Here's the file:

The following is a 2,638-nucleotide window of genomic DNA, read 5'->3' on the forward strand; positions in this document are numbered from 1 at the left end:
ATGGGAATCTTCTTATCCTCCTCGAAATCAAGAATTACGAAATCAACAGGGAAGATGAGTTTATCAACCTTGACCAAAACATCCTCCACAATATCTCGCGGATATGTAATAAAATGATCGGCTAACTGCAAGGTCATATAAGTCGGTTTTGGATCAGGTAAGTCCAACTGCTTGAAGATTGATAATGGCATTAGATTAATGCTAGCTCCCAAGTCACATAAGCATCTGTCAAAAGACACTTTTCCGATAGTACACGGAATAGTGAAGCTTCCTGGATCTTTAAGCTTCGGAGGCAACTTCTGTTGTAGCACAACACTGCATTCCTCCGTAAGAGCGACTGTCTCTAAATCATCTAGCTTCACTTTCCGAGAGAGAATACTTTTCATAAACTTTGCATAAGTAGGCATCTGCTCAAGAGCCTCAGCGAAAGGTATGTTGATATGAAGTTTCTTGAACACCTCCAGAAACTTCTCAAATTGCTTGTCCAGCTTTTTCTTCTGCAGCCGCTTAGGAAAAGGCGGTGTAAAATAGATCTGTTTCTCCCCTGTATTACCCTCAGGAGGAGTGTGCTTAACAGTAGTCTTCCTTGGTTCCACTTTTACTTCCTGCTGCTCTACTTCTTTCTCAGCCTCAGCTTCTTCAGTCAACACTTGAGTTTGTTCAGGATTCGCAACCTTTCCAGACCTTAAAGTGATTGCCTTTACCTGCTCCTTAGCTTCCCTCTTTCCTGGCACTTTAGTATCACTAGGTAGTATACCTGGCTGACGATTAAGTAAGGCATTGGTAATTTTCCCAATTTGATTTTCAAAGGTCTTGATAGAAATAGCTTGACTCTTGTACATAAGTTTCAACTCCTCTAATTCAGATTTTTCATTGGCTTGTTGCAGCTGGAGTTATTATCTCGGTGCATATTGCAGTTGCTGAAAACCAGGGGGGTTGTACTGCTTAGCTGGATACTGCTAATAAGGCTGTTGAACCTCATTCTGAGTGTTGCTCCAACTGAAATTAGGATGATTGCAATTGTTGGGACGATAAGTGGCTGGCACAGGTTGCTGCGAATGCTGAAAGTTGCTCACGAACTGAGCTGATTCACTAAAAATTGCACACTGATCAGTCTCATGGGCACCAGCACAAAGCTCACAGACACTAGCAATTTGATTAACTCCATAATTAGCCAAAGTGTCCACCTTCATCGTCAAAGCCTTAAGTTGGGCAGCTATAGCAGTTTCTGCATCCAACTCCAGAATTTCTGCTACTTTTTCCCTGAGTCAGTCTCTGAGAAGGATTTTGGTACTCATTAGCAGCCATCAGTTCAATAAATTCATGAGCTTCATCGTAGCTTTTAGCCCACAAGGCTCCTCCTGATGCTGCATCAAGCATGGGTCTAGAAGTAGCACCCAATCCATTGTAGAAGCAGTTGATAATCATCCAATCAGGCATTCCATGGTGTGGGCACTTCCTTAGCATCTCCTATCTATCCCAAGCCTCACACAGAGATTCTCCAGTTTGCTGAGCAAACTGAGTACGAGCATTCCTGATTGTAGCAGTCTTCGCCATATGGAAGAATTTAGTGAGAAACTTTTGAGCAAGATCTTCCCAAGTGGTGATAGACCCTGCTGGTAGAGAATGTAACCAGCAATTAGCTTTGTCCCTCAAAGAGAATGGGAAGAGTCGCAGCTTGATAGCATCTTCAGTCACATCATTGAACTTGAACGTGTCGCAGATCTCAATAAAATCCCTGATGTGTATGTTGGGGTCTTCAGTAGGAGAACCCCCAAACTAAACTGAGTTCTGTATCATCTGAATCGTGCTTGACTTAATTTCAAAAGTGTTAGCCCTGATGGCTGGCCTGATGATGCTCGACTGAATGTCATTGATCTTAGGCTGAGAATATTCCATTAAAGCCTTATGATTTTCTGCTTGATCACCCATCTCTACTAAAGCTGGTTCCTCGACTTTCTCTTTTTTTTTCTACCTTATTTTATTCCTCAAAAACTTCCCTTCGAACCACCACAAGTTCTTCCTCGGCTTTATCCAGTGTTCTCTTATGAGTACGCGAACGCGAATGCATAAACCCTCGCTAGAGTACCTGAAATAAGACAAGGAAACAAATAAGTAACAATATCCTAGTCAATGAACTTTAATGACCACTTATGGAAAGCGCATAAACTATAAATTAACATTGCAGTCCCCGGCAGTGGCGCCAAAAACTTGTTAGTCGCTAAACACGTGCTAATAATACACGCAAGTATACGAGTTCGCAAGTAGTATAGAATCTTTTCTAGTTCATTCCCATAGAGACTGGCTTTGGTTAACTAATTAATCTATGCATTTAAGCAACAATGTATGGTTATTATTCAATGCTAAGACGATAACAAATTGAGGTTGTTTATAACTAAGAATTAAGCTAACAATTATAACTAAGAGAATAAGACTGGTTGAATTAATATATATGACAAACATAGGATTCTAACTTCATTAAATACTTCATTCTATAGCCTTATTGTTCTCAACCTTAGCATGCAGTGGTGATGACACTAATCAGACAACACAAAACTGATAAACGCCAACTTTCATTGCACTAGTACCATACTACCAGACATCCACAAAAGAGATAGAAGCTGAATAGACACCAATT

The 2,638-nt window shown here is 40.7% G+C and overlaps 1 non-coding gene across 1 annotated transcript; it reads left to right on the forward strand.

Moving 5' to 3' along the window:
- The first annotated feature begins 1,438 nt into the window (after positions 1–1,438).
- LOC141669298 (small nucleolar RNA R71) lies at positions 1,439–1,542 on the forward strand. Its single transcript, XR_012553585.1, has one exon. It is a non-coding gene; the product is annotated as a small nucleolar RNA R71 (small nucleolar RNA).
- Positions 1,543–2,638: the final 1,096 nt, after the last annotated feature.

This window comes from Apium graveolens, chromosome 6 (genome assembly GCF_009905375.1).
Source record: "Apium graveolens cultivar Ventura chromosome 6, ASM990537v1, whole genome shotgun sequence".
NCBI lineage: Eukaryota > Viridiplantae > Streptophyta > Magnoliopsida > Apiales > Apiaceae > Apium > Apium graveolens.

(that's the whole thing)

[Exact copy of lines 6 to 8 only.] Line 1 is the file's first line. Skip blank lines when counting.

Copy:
- LOC141669298 (small nucleolar RNA R71) lies at positions 1,439–1,542 on the forward strand. Its single transcript, XR_012553585.1, has one exon. It is a non-coding gene; the product is annotated as a small nucleolar RNA R71 (small nucleolar RNA).
- Positions 1,543–2,638: the final 1,096 nt, after the last annotated feature.

This window comes from Apium graveolens, chromosome 6 (genome assembly GCF_009905375.1).